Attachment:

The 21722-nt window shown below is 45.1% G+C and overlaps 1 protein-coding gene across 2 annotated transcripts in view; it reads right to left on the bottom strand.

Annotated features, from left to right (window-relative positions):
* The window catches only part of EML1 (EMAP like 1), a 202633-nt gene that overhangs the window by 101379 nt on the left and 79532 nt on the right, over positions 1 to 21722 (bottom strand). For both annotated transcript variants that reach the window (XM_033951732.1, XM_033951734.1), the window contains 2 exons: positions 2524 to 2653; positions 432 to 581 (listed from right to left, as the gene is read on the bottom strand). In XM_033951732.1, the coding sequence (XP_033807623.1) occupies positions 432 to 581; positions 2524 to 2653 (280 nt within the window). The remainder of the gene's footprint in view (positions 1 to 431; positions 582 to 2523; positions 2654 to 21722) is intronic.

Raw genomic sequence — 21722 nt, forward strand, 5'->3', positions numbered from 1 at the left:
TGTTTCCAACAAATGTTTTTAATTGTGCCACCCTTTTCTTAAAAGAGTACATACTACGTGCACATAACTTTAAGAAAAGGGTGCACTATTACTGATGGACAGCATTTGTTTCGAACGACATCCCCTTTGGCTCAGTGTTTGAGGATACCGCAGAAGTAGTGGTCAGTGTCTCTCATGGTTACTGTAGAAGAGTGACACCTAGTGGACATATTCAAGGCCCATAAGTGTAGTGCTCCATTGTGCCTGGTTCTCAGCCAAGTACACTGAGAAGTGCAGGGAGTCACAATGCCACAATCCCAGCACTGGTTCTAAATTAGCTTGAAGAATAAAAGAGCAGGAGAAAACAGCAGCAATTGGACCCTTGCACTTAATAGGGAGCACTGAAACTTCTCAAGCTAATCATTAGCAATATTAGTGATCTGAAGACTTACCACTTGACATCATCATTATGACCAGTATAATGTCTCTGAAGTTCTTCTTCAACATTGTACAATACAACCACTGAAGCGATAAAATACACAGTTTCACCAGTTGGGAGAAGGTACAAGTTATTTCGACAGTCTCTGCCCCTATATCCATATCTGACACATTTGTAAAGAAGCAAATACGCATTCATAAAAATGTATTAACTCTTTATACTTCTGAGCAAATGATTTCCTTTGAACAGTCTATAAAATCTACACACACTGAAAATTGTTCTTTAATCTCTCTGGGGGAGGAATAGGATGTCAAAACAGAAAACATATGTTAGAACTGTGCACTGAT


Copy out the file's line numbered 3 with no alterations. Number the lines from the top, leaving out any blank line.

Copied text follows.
* The window catches only part of EML1 (EMAP like 1), a 202633-nt gene that overhangs the window by 101379 nt on the left and 79532 nt on the right, over positions 1 to 21722 (bottom strand). For both annotated transcript variants that reach the window (XM_033951732.1, XM_033951734.1), the window contains 2 exons: positions 2524 to 2653; positions 432 to 581 (listed from right to left, as the gene is read on the bottom strand). In XM_033951732.1, the coding sequence (XP_033807623.1) occupies positions 432 to 581; positions 2524 to 2653 (280 nt within the window). The remainder of the gene's footprint in view (positions 1 to 431; positions 582 to 2523; positions 2654 to 21722) is intronic.